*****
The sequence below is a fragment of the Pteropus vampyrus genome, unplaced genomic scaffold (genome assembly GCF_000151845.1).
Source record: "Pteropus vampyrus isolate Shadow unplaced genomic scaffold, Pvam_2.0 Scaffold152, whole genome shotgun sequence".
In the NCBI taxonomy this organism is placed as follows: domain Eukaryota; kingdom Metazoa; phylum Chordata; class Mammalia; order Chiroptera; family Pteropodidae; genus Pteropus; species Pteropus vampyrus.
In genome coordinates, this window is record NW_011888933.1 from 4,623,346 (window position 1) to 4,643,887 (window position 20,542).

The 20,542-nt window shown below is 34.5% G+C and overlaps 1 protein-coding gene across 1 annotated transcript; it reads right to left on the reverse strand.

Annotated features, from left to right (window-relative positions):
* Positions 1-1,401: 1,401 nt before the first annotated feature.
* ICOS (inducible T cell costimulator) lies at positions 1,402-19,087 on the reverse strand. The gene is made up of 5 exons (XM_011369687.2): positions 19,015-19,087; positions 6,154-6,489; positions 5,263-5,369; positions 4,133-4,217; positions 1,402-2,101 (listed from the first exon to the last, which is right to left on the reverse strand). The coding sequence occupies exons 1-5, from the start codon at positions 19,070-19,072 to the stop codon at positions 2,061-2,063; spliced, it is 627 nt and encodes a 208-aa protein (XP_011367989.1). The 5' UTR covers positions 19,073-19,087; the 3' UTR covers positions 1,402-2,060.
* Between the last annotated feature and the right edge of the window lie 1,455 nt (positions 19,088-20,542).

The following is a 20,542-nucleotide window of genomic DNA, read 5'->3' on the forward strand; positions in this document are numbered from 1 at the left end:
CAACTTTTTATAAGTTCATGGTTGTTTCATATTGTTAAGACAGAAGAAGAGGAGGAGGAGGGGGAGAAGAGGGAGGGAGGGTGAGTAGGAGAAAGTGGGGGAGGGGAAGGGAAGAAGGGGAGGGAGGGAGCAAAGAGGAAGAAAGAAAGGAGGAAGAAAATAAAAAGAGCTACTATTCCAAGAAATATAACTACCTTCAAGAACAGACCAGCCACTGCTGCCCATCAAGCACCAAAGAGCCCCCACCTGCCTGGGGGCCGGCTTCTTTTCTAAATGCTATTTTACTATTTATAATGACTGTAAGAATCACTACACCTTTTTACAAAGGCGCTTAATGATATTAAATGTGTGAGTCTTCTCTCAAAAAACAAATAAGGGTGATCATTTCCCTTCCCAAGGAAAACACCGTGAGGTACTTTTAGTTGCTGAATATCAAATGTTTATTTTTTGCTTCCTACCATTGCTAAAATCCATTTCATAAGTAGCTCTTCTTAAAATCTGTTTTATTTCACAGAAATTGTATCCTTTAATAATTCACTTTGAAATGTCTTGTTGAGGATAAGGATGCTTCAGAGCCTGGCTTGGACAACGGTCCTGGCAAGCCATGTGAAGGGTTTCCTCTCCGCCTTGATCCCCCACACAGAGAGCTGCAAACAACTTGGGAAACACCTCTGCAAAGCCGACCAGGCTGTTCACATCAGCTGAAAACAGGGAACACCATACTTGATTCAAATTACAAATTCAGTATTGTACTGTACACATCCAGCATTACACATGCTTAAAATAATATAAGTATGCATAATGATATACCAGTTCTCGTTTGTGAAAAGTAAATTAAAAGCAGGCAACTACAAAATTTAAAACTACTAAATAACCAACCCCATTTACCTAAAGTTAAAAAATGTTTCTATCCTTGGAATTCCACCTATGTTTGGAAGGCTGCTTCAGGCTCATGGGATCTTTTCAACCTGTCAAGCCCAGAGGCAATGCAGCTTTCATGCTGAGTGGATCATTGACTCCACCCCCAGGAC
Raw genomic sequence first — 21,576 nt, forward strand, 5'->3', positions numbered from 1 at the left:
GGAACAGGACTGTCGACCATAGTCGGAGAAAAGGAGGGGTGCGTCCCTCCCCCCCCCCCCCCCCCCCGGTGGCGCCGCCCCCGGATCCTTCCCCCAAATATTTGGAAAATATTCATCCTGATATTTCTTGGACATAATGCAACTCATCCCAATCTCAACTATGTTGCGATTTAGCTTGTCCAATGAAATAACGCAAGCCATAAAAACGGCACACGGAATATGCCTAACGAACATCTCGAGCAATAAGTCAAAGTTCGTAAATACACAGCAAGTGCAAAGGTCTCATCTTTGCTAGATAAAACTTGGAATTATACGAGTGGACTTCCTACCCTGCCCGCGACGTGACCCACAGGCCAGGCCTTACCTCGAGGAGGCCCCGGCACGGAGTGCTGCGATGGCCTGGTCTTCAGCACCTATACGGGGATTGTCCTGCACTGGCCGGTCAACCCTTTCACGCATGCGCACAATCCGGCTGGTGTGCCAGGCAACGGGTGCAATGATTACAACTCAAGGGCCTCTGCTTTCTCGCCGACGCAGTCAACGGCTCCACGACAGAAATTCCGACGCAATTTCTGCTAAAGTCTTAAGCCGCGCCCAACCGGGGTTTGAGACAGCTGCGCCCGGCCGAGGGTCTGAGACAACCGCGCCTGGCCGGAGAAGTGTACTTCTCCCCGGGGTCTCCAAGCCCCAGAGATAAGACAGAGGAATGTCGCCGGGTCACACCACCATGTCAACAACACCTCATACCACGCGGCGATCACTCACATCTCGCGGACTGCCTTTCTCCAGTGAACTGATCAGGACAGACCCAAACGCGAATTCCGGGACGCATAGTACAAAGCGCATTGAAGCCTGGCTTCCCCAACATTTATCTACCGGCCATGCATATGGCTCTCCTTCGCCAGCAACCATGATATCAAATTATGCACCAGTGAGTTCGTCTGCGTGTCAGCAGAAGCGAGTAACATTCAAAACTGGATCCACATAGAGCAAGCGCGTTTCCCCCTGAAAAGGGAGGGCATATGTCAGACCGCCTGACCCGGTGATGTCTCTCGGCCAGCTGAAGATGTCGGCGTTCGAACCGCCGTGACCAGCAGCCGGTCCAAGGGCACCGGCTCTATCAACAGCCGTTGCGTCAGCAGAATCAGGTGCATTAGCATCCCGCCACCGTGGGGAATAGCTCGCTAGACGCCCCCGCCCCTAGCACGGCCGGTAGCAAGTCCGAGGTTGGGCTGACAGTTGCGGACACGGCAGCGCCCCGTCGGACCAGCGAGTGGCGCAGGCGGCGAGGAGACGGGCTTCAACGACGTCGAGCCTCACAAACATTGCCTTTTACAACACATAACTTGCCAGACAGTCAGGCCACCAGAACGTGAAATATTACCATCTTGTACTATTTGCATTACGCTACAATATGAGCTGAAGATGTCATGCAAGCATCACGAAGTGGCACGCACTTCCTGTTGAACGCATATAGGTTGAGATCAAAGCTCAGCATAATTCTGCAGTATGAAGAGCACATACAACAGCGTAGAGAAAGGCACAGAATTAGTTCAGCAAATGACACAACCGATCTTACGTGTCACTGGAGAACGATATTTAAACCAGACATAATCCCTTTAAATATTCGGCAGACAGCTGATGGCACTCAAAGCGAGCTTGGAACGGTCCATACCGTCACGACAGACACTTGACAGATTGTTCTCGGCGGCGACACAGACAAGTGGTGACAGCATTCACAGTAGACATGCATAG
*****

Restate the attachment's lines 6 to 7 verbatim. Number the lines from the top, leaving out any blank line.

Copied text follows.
Annotated features, from left to right (window-relative positions):
* Positions 1-1,401: 1,401 nt before the first annotated feature.